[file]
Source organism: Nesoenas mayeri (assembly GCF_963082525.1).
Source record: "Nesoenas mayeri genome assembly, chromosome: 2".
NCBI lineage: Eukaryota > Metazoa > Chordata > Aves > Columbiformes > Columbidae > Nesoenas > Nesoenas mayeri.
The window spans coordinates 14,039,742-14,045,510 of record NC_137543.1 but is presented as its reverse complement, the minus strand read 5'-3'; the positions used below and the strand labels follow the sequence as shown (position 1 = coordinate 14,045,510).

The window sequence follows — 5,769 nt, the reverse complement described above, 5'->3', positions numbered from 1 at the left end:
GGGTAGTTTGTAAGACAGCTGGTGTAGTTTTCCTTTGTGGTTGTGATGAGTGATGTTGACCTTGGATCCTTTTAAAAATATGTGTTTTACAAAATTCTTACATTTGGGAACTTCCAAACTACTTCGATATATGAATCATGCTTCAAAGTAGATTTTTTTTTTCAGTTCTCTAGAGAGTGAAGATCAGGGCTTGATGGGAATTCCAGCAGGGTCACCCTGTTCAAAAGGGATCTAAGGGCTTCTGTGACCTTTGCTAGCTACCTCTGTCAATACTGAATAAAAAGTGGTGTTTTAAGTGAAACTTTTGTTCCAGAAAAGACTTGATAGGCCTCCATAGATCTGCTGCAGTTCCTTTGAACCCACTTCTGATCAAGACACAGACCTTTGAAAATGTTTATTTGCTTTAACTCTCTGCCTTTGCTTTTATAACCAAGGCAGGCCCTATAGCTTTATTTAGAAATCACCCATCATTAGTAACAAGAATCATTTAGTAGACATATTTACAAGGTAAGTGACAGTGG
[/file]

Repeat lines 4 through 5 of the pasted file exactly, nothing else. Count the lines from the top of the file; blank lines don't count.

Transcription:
The window spans coordinates 14,039,742-14,045,510 of record NC_137543.1 but is presented as its reverse complement, the minus strand read 5'-3'; the positions used below and the strand labels follow the sequence as shown (position 1 = coordinate 14,045,510).

The window sequence follows — 5,769 nt, the reverse complement described above, 5'->3', positions numbered from 1 at the left end: